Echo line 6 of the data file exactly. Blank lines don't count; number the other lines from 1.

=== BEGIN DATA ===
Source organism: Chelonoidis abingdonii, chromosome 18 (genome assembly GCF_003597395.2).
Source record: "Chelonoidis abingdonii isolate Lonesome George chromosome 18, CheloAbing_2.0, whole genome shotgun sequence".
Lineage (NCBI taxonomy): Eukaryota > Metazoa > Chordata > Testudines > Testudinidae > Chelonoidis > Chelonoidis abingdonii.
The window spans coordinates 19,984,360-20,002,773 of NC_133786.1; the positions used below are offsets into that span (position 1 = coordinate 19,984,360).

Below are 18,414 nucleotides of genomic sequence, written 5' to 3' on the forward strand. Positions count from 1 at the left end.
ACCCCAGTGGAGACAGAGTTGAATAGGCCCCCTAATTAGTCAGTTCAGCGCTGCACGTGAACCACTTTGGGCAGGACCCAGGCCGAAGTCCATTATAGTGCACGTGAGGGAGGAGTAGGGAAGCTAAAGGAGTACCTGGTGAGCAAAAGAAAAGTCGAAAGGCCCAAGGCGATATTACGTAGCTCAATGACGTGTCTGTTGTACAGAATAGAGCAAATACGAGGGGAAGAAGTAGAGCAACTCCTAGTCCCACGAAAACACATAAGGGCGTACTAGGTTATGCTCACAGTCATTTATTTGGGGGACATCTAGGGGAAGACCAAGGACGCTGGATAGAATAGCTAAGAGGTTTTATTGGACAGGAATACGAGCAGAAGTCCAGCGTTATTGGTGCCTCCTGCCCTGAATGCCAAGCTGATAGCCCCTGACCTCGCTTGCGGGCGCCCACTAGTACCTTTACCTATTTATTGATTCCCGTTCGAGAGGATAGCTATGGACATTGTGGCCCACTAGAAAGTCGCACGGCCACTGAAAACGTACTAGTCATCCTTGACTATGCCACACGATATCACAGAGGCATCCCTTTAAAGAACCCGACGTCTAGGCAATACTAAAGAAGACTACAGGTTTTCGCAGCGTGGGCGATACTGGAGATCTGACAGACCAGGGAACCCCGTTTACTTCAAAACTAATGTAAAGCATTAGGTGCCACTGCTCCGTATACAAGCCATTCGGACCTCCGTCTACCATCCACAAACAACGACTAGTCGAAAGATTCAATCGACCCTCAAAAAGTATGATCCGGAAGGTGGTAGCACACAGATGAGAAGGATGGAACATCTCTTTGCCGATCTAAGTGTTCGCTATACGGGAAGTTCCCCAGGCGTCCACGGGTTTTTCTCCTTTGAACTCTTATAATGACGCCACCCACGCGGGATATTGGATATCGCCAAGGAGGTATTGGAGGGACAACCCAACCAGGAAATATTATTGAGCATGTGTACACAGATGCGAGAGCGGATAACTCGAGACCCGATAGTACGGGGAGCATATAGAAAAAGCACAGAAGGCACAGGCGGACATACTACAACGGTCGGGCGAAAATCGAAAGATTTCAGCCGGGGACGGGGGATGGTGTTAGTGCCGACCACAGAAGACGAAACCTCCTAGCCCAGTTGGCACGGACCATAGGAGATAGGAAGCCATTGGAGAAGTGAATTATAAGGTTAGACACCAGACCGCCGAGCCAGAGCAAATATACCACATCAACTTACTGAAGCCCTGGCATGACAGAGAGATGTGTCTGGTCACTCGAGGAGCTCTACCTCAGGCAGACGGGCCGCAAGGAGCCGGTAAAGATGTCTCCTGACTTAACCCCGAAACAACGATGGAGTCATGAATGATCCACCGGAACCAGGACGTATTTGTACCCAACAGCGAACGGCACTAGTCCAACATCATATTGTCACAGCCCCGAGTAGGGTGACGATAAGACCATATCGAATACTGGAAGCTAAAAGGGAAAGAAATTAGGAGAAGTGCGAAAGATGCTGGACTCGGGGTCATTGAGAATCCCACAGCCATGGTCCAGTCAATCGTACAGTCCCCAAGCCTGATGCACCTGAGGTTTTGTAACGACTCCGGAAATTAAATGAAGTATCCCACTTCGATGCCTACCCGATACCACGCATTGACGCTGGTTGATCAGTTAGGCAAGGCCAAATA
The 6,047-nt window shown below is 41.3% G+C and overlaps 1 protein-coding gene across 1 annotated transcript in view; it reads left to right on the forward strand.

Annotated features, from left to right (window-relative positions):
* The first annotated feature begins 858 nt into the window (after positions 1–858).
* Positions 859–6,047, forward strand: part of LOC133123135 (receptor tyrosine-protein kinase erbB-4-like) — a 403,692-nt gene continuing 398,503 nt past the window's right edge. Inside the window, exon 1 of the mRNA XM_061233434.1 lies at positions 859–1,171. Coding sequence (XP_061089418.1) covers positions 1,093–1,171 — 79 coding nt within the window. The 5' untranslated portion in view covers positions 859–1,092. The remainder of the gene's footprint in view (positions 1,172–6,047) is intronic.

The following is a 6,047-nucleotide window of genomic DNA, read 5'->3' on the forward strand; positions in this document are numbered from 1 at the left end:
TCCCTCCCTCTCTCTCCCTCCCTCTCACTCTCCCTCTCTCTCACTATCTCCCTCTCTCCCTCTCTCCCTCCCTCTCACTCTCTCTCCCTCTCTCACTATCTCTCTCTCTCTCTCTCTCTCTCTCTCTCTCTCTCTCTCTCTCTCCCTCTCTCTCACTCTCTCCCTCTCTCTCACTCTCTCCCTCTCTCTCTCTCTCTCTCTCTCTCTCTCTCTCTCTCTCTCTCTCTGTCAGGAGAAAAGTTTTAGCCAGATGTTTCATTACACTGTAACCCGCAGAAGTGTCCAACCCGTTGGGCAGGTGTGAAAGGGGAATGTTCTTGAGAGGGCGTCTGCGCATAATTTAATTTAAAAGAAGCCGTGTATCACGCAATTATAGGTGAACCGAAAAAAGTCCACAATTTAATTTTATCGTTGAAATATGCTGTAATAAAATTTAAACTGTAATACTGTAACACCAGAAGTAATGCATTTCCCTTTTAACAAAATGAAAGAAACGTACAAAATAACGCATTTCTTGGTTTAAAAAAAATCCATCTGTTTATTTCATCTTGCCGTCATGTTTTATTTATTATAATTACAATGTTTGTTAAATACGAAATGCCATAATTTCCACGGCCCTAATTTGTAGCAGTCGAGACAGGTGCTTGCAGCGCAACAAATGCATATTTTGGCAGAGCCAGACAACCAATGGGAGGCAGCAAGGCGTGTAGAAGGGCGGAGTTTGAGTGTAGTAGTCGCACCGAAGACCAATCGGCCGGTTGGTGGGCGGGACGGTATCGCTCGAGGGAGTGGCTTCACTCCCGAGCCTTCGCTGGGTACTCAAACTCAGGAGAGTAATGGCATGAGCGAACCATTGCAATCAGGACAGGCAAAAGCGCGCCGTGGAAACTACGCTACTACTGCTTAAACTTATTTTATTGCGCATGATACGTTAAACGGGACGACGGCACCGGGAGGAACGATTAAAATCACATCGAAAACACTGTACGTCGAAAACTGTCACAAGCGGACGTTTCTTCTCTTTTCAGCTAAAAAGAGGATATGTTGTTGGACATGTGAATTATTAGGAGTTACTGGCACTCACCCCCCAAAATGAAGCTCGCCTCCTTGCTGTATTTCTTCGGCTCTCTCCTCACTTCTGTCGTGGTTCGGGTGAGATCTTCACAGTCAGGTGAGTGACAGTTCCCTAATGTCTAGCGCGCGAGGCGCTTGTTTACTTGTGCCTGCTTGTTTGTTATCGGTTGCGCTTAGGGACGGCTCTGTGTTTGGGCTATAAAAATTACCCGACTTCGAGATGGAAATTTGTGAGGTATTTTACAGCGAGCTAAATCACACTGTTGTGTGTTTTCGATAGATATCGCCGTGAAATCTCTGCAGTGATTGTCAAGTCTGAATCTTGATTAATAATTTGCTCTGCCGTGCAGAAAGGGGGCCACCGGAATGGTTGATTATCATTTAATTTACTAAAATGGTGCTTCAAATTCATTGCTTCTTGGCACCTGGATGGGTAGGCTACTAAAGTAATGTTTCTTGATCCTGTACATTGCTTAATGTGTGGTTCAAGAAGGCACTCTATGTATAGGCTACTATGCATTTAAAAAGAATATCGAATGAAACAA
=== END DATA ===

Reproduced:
ACCCCAGTGGAGACAGAGTTGAATAGGCCCCCTAATTAGTCAGTTCAGCGCTGCACGTGAACCACTTTGGGCAGGACCCAGGCCGAAGTCCATTATAGTGCACGTGAGGGAGGAGTAGGGAAGCTAAAGGAGTACCTGGTGAGCAAAAGAAAAGTCGAAAGGCCCAAGGCGATATTACGTAGCTCAATGACGTGTCTGTTGTACAGAATAGAGCAAATACGAGGGGAAGAAGTAGAGCAACTCCTAGTCCCACGAAAACACATAAGGGCGTACTAGGTTATGCTCACAGTCATTTATTTGGGGGACATCTAGGGGAAGACCAAGGACGCTGGATAGAATAGCTAAGAGGTTTTATTGGACAGGAATACGAGCAGAAGTCCAGCGTTATTGGTGCCTCCTGCCCTGAATGCCAAGCTGATAGCCCCTGACCTCGCTTGCGGGCGCCCACTAGTACCTTTACCTATTTATTGATTCCCGTTCGAGAGGATAGCTATGGACATTGTGGCCCACTAGAAAGTCGCACGGCCACTGAAAACGTACTAGTCATCCTTGACTATGCCACACGATATCACAGAGGCATCCCTTTAAAGAACCCGACGTCTAGGCAATACTAAAGAAGACTACAGGTTTTCGCAGCGTGGGCGATACTGGAGATCTGACAGACCAGGGAACCCCGTTTACTTCAAAACTAATGTAAAGCATTAGGTGCCACTGCTCCGTATACAAGCCATTCGGACCTCCGTCTACCATCCACAAACAACGACTAGTCGAAAGATTCAATCGACCCTCAAAAAGTATGATCCGGAAGGTGGTAGCACACAGATGAGAAGGATGGAACATCTCTTTGCCGATCTAAGTGTTCGCTATACGGGAAGTTCCCCAGGCGTCCACGGGTTTTTCTCCTTTGAACTCTTATAATGACGCCACCCACGCGGGATATTGGATATCGCCAAGGAGGTATTGGAGGGACAACCCAACCAGGAAATATTATTGAGCATGTGTACACAGATGCGAGAGCGGATAACTCGAGACCCGATAGTACGGGGAGCATATAGAAAAAGCACAGAAGGCACAGGCGGACATACTACAACGGTCGGGCGAAAATCGAAAGATTTCAGCCGGGGACGGGGGATGGTGTTAGTGCCGACCACAGAAGACGAAACCTCCTAGCCCAGTTGGCACGGACCATAGGAGATAGGAAGCCATTGGAGAAGTGAATTATAAGGTTAGACACCAGACCGCCGAGCCAGAGCAAATATACCACATCAACTTACTGAAGCCCTGGCATGACAGAGAGATGTGTCTGGTCACTCGAGGAGCTCTACCTCAGGCAGACGGGCCGCAAGGAGCCGGTAAAGATGTCTCCTGACTTAACCCCGAAACAACGATGGAGTCATGAATGATCCACCGGAACCAGGACGTATTTGTACCCAACAGCGAACGGCACTAGTCCAACATCATATTGTCACAGCCCCGAGTAGGGTGACGATAAGACCATATCGAATACTGGAAGCTAAAAGGGAAAGAAATTAGGAGAAGTGCGAAAGATGCTGGACTCGGGGTCATTGAGAATCCCACAGCCATGGTCCAGTCAATCGTACAGTCCCCAAGCCTGATGCACCTGAGGTTTTGTAACGACTCCGGAAATTAAATGAAGTATCCCACTTCGATGCCTACCCGATACCACGCATTGACGCTGGTTGATCAGTTAGGCAAGGCCAAATA